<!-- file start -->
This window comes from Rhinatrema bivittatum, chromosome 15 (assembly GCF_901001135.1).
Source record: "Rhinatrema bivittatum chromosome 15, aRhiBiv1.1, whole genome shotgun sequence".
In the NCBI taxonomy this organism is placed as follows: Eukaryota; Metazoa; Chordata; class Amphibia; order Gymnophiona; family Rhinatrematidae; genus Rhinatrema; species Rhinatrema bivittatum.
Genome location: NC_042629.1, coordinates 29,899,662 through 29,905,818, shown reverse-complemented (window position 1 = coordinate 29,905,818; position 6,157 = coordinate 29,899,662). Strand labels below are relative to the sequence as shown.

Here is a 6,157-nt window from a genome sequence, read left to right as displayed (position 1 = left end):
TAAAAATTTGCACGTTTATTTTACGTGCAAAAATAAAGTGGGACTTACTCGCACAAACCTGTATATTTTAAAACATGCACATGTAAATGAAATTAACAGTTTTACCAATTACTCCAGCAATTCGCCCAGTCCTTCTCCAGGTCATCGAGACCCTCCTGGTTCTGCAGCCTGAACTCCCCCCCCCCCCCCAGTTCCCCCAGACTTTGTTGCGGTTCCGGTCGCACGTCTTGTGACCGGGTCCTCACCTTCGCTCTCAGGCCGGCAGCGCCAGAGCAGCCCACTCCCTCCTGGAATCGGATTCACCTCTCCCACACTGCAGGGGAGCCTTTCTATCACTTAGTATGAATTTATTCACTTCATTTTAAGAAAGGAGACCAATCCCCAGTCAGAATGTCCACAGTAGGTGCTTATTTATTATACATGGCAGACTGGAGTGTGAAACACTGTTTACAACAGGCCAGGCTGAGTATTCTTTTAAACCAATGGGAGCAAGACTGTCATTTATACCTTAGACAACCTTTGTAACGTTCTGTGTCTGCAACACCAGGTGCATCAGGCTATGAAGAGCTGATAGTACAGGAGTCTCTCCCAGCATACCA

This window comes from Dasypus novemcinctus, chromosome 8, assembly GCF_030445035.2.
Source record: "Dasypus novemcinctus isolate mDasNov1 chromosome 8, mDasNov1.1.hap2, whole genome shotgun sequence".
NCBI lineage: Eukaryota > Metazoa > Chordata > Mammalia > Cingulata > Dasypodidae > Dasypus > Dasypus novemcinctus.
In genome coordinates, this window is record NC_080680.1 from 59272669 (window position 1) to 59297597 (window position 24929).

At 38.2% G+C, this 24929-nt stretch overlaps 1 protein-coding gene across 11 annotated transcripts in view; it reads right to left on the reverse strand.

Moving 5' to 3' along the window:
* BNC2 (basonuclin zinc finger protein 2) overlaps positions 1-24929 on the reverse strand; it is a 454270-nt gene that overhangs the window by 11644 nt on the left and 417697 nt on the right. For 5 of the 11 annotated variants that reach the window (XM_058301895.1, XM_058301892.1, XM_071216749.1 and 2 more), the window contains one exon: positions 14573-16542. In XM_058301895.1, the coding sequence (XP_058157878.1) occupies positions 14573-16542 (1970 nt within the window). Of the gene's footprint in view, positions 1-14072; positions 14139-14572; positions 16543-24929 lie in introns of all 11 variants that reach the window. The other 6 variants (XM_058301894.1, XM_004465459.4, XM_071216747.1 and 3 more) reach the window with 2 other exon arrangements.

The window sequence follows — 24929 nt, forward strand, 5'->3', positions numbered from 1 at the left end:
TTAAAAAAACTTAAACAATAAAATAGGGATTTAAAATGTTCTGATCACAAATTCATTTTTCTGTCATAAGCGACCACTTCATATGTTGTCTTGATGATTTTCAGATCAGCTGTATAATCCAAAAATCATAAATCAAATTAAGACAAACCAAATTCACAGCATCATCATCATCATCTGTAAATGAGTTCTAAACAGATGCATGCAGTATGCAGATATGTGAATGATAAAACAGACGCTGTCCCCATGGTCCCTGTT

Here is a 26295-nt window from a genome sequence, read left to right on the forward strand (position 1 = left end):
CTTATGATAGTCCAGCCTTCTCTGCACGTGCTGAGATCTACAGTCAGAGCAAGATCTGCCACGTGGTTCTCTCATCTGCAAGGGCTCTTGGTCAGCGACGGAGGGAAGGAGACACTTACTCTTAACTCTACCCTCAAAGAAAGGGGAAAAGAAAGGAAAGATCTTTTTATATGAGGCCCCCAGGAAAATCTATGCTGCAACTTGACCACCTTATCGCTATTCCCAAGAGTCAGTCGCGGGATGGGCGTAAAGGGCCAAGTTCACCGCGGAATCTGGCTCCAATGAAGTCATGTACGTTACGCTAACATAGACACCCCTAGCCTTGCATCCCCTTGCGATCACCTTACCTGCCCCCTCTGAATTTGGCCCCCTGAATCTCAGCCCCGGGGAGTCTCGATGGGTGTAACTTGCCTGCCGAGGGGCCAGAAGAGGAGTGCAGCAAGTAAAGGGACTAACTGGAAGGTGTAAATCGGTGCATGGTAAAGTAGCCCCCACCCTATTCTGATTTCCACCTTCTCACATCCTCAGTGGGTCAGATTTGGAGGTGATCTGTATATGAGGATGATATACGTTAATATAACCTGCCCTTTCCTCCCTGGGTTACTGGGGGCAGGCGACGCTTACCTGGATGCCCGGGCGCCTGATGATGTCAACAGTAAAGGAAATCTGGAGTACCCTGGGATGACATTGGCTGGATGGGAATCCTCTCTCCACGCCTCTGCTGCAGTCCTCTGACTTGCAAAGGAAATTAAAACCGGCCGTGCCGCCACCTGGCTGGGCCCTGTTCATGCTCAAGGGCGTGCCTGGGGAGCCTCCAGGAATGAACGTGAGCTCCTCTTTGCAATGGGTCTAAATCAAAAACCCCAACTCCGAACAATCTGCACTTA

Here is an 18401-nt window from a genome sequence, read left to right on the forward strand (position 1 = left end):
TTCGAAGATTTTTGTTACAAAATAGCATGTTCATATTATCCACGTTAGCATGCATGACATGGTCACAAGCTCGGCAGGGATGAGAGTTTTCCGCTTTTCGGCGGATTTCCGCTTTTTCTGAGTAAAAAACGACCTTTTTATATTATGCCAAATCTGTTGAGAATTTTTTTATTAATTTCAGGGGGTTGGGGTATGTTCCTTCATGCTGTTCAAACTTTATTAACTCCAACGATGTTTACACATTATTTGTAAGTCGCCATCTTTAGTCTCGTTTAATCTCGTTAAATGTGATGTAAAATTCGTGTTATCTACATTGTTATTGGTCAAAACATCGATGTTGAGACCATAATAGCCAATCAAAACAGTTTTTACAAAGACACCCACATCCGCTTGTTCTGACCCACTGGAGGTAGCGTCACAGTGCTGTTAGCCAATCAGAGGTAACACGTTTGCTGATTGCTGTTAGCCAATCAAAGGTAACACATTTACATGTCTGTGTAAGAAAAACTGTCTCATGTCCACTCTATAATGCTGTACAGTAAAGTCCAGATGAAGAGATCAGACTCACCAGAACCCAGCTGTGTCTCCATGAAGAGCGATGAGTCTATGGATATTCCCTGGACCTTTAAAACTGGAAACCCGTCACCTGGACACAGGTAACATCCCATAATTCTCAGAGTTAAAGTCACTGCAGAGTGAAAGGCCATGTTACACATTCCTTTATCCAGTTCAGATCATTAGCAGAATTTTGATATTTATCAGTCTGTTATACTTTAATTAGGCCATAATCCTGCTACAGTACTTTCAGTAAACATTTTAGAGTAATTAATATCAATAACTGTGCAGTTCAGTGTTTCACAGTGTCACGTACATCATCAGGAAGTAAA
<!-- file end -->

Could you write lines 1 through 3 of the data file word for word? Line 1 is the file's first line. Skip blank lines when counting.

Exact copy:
This window comes from Rhinatrema bivittatum, chromosome 15 (assembly GCF_901001135.1).
Source record: "Rhinatrema bivittatum chromosome 15, aRhiBiv1.1, whole genome shotgun sequence".
In the NCBI taxonomy this organism is placed as follows: Eukaryota; Metazoa; Chordata; class Amphibia; order Gymnophiona; family Rhinatrematidae; genus Rhinatrema; species Rhinatrema bivittatum.